The same was true of her husband’s face when she shared the big reveal. “We were standing in the yard, and just before we got married, I whispered in his ear that I had made the dress – he was floored,” she said.
Minimal options and resources have prompted others to turn to the DIY model, especially men.
“I am Latino and LGBTQ. I wanted a great reporting option, but couldn’t find one, ”said Kevin Milian, 28, associate director of consumer research solutions at Dentsu, a Japanese media and advertising agency. “We’re just redefining men’s fashion. It’s frustrating to run out of options. I’ve been looking for two years and haven’t found anything that makes me creative and extravagant. Having something made to measure was expensive and a lot of tailors weren’t interested in doing what I wanted. We also didn’t want to be two gay men in matching costumes.
Milian, who lives with her fiance, Nicholas Falba, 29, on Manhattan’s Upper West Side, decided to wear an ivory Hugo Boss suit as a staple. Some of the highlights he created included a removable ivory chiffon cape, accented with embroidery from Italy, and a family crest brooch he designed and created by a Russian woman he met via Etsy. The couple plan to tie the knot on November 6 at Lake Front Airport in New Orleans.
“I wanted my vision to come forward and be just as festive with or without the support of suppliers,” he said. “Cole Porter wore a jacket with a train and that was an inspiration. It was very odd and straddling the line between male and female. That’s what I wanted. My guests will know that it is. is a statement and that was my design.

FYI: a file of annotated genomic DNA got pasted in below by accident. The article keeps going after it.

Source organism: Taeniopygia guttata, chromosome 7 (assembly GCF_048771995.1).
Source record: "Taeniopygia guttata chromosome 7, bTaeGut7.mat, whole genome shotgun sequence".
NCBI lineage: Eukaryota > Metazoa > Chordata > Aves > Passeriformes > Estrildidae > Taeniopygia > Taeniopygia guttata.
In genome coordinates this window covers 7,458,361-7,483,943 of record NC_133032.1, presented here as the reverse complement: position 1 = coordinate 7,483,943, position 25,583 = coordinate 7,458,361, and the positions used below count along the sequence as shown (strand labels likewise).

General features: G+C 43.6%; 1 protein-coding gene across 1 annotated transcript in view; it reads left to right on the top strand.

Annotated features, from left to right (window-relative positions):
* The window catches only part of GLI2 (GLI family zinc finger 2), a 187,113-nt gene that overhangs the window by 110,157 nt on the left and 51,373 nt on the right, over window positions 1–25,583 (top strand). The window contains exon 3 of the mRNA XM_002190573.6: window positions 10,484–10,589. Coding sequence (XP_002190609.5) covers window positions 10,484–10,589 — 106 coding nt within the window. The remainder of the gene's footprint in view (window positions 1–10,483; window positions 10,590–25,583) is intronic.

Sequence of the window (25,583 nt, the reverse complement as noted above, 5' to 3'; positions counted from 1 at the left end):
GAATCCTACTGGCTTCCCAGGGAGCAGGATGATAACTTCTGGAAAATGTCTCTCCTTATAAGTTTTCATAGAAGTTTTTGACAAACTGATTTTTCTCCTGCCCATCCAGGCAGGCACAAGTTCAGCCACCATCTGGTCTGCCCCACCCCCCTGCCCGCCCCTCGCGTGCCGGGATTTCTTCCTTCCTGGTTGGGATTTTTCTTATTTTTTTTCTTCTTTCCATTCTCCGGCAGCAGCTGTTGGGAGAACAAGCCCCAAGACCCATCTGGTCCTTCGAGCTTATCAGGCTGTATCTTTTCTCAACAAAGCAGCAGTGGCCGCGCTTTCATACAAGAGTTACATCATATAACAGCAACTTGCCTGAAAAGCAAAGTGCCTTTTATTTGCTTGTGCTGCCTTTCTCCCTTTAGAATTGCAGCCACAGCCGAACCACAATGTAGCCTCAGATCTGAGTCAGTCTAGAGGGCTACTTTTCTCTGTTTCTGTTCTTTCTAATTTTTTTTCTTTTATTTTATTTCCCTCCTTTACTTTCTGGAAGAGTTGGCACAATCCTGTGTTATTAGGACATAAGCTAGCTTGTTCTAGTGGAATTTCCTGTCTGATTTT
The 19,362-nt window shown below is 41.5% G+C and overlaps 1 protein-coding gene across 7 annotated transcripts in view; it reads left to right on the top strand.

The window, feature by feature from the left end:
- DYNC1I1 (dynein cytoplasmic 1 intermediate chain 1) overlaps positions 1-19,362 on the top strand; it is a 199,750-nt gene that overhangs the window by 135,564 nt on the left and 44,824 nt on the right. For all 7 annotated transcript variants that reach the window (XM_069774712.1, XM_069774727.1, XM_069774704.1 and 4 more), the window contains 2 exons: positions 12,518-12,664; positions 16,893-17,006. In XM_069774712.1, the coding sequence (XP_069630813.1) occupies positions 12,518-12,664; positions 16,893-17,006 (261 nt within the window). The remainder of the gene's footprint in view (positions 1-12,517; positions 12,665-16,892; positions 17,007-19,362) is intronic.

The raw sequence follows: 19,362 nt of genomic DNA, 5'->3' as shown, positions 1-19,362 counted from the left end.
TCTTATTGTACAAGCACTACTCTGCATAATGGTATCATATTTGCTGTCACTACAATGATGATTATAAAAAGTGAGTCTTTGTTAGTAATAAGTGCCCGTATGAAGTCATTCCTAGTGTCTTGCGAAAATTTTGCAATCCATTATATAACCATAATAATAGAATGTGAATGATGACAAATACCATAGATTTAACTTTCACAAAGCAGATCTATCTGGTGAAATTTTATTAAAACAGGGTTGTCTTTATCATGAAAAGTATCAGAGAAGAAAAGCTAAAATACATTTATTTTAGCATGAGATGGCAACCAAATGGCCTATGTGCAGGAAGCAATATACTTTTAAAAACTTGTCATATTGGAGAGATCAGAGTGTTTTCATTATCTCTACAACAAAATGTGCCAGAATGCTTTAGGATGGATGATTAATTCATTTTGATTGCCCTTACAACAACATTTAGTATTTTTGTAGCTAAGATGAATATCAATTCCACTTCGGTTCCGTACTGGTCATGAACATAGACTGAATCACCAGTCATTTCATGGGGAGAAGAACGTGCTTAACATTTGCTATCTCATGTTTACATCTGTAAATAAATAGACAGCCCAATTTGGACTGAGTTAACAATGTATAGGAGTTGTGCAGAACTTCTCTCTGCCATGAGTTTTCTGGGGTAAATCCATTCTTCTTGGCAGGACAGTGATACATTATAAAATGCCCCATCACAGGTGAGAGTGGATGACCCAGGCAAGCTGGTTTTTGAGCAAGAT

Others took the self-imposed challenge as a way to test their abilities. Anne Zheng, 34, a merchandise planner for 7 For All Mankind, a high-end denim company, bought two dresses during a trip to China in 2019 that she initially loved. She was much less in love when she returned to her New York home in Forest Hills, Queens. “I don’t know what I was thinking when I bought them,” she said. “I thought I could do better. “
Like many, Zheng started his project during COVID-19. “The pandemic gave me a lot of time to think about how I was going to do this,” she said. “I bought a dummy and a new boning, then took the dresses apart and combined them.”
The straps of a dress have been removed. A plunging V-neckline has become a sweetheart neckline. An existing train was recycled and used as the main body. A zipper replaced a corset in the back.
“It’s not over, and my fiance hasn’t seen it yet – I’m working on it in the bedroom – but I already have that ‘I created this’ feeling,” she said. Zheng and Ken Liu, 34, plan to tie the knot on October 9 at Chateau Briand in Westbury, New York. “There is pride and the right to brag. Ken said he hoped the roof would stay in place as I walked down the aisle. Me too.”
This article originally appeared in The New York Times.